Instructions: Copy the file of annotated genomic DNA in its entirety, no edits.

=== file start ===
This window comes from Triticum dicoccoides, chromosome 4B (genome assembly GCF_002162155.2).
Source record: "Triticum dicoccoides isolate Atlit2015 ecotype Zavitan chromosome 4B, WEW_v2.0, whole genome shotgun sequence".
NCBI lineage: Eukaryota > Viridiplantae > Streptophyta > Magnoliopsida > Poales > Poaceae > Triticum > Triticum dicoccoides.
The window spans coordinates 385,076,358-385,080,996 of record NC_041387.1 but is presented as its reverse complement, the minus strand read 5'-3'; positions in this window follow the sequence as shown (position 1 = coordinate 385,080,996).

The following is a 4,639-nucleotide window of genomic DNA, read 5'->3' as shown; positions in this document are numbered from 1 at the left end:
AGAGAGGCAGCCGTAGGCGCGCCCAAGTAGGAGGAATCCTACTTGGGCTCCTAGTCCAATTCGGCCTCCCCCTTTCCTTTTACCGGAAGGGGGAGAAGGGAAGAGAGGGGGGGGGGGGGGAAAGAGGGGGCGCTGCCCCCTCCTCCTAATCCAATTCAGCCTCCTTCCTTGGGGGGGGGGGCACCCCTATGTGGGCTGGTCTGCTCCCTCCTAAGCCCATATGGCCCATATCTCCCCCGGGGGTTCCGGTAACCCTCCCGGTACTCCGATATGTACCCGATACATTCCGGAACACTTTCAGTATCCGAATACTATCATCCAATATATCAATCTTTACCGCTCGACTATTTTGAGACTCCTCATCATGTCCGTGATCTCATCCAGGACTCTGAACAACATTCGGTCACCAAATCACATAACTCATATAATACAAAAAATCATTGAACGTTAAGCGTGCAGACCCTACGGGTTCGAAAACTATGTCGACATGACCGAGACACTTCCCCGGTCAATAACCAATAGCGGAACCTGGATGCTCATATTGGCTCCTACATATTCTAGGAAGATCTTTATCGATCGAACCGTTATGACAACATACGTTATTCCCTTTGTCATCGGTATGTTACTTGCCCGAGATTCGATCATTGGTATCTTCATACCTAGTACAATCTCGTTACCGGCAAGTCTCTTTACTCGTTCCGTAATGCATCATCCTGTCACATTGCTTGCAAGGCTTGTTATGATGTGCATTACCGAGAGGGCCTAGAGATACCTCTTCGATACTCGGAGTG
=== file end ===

This window comes from Triticum dicoccoides, chromosome 4B (genome assembly GCF_002162155.2).
Source record: "Triticum dicoccoides isolate Atlit2015 ecotype Zavitan chromosome 4B, WEW_v2.0, whole genome shotgun sequence".
NCBI lineage: Eukaryota > Viridiplantae > Streptophyta > Magnoliopsida > Poales > Poaceae > Triticum > Triticum dicoccoides.
The window spans coordinates 385,076,358-385,080,996 of record NC_041387.1 but is presented as its reverse complement, the minus strand read 5'-3'; positions in this window follow the sequence as shown (position 1 = coordinate 385,080,996).

The following is a 4,639-nucleotide window of genomic DNA, read 5'->3' as shown; positions in this document are numbered from 1 at the left end:
AGAGAGGCAGCCGTAGGCGCGCCCAAGTAGGAGGAATCCTACTTGGGCTCCTAGTCCAATTCGGCCTCCCCCTTTCCTTTTACCGGAAGGGGGAGAAGGGAAGAGAGGGGGGGGGGGGGGAAAGAGGGGGCGCTGCCCCCTCCTCCTAATCCAATTCAGCCTCCTTCCTTGGGGGGGGGGGCACCCCTATGTGGGCTGGTCTGCTCCCTCCTAAGCCCATATGGCCCATATCTCCCCCGGGGGTTCCGGTAACCCTCCCGGTACTCCGATATGTACCCGATACATTCCGGAACACTTTCAGTATCCGAATACTATCATCCAATATATCAATCTTTACCGCTCGACTATTTTGAGACTCCTCATCATGTCCGTGATCTCATCCAGGACTCTGAACAACATTCGGTCACCAAATCACATAACTCATATAATACAAAAAATCATTGAACGTTAAGCGTGCAGACCCTACGGGTTCGAAAACTATGTCGACATGACCGAGACACTTCCCCGGTCAATAACCAATAGCGGAACCTGGATGCTCATATTGGCTCCTACATATTCTAGGAAGATCTTTATCGATCGAACCGTTATGACAACATACGTTATTCCCTTTGTCATCGGTATGTTACTTGCCCGAGATTCGATCATTGGTATCTTCATACCTAGTACAATCTCGTTACCGGCAAGTCTCTTTACTCGTTCCGTAATGCATCATCCTGTCACATTGCTTGCAAGGCTTGTTATGATGTGCATTACCGAGAGGGCCTAGAGATACCTCTTCGATACTCGGAGTG